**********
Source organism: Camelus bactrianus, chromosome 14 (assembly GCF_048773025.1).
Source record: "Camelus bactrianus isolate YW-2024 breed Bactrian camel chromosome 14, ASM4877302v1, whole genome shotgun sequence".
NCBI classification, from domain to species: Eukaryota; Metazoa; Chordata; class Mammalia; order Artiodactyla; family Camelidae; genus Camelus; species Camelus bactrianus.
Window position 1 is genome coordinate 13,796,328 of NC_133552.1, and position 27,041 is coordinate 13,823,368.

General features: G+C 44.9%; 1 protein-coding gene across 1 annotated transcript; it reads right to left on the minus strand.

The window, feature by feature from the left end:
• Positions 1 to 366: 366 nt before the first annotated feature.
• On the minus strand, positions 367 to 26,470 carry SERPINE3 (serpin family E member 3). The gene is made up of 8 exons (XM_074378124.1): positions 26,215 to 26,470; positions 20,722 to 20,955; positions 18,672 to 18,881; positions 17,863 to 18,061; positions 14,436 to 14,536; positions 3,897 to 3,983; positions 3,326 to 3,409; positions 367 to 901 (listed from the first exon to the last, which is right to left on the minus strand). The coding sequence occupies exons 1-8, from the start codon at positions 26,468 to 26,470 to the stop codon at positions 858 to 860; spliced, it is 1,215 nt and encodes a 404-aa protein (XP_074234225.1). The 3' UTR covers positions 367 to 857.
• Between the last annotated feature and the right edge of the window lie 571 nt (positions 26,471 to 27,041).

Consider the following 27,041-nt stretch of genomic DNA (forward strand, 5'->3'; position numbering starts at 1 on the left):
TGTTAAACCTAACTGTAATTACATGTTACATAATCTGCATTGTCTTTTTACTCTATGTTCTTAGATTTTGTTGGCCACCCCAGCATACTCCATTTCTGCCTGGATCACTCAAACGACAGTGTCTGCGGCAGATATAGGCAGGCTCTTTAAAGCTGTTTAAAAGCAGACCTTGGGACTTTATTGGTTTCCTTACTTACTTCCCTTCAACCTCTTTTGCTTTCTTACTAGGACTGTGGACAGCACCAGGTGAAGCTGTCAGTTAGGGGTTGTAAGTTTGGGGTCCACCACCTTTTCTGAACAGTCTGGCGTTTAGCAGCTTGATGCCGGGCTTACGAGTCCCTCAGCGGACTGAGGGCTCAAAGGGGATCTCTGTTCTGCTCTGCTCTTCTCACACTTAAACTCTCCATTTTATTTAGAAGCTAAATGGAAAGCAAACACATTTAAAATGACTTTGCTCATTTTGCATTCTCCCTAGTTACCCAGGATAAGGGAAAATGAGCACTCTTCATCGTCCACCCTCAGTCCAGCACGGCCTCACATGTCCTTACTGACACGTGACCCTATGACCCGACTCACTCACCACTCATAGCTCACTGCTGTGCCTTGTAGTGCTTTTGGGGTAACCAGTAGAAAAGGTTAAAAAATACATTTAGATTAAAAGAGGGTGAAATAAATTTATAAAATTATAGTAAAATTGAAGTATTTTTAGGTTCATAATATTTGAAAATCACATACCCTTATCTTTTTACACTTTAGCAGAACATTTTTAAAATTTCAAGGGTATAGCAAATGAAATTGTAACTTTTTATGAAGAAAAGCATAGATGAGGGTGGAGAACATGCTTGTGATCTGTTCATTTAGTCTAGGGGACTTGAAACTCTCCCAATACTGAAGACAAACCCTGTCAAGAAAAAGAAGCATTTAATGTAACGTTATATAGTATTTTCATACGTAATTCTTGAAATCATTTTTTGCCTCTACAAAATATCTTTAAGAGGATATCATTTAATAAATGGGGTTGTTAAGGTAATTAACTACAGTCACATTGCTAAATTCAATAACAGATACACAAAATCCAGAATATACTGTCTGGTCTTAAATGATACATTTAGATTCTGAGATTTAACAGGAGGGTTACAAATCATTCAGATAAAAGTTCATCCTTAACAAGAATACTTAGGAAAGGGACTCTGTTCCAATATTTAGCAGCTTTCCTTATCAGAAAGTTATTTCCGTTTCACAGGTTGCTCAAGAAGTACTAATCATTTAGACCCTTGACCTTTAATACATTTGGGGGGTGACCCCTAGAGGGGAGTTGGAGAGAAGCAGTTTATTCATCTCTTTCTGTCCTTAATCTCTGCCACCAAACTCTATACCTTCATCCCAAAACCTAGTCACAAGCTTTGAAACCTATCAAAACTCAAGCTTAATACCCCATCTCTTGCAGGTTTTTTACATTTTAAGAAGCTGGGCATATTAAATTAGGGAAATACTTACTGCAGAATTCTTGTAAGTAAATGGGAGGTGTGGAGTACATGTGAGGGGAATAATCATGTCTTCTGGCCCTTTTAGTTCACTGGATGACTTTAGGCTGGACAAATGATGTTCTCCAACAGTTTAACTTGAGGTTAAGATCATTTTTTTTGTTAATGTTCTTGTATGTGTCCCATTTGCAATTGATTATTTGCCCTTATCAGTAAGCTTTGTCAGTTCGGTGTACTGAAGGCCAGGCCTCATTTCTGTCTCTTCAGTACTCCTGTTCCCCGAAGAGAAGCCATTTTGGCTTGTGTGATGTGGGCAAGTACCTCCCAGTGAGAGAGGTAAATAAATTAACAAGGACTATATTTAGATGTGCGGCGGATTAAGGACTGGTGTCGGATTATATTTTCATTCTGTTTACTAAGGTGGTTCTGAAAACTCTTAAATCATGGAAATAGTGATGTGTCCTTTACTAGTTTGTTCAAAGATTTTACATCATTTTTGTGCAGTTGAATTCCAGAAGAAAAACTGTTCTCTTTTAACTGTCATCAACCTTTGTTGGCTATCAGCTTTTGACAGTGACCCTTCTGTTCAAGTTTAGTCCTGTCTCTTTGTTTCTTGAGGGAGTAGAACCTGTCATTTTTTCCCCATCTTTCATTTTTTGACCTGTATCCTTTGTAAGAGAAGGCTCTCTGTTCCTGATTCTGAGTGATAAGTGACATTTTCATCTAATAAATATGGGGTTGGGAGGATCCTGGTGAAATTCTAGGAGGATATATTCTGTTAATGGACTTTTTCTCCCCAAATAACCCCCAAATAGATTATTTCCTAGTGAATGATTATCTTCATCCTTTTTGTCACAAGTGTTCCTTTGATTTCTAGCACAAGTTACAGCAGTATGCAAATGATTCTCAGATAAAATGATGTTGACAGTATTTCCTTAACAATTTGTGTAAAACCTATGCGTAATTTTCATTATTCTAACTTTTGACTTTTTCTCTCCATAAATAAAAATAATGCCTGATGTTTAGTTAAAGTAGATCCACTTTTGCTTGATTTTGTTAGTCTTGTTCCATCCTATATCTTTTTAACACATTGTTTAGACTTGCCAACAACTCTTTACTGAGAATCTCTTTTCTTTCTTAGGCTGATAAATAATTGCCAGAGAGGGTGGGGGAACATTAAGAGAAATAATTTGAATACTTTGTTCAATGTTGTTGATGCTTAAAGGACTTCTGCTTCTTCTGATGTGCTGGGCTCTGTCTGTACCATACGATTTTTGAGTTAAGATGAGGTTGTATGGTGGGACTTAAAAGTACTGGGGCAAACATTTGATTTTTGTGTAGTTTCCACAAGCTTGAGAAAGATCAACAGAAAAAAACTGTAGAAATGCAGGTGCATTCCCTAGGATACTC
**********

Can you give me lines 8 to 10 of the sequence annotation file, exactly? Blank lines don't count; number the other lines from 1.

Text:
• On the minus strand, positions 367 to 26,470 carry SERPINE3 (serpin family E member 3). The gene is made up of 8 exons (XM_074378124.1): positions 26,215 to 26,470; positions 20,722 to 20,955; positions 18,672 to 18,881; positions 17,863 to 18,061; positions 14,436 to 14,536; positions 3,897 to 3,983; positions 3,326 to 3,409; positions 367 to 901 (listed from the first exon to the last, which is right to left on the minus strand). The coding sequence occupies exons 1-8, from the start codon at positions 26,468 to 26,470 to the stop codon at positions 858 to 860; spliced, it is 1,215 nt and encodes a 404-aa protein (XP_074234225.1). The 3' UTR covers positions 367 to 857.
• Between the last annotated feature and the right edge of the window lie 571 nt (positions 26,471 to 27,041).

Consider the following 27,041-nt stretch of genomic DNA (forward strand, 5'->3'; position numbering starts at 1 on the left):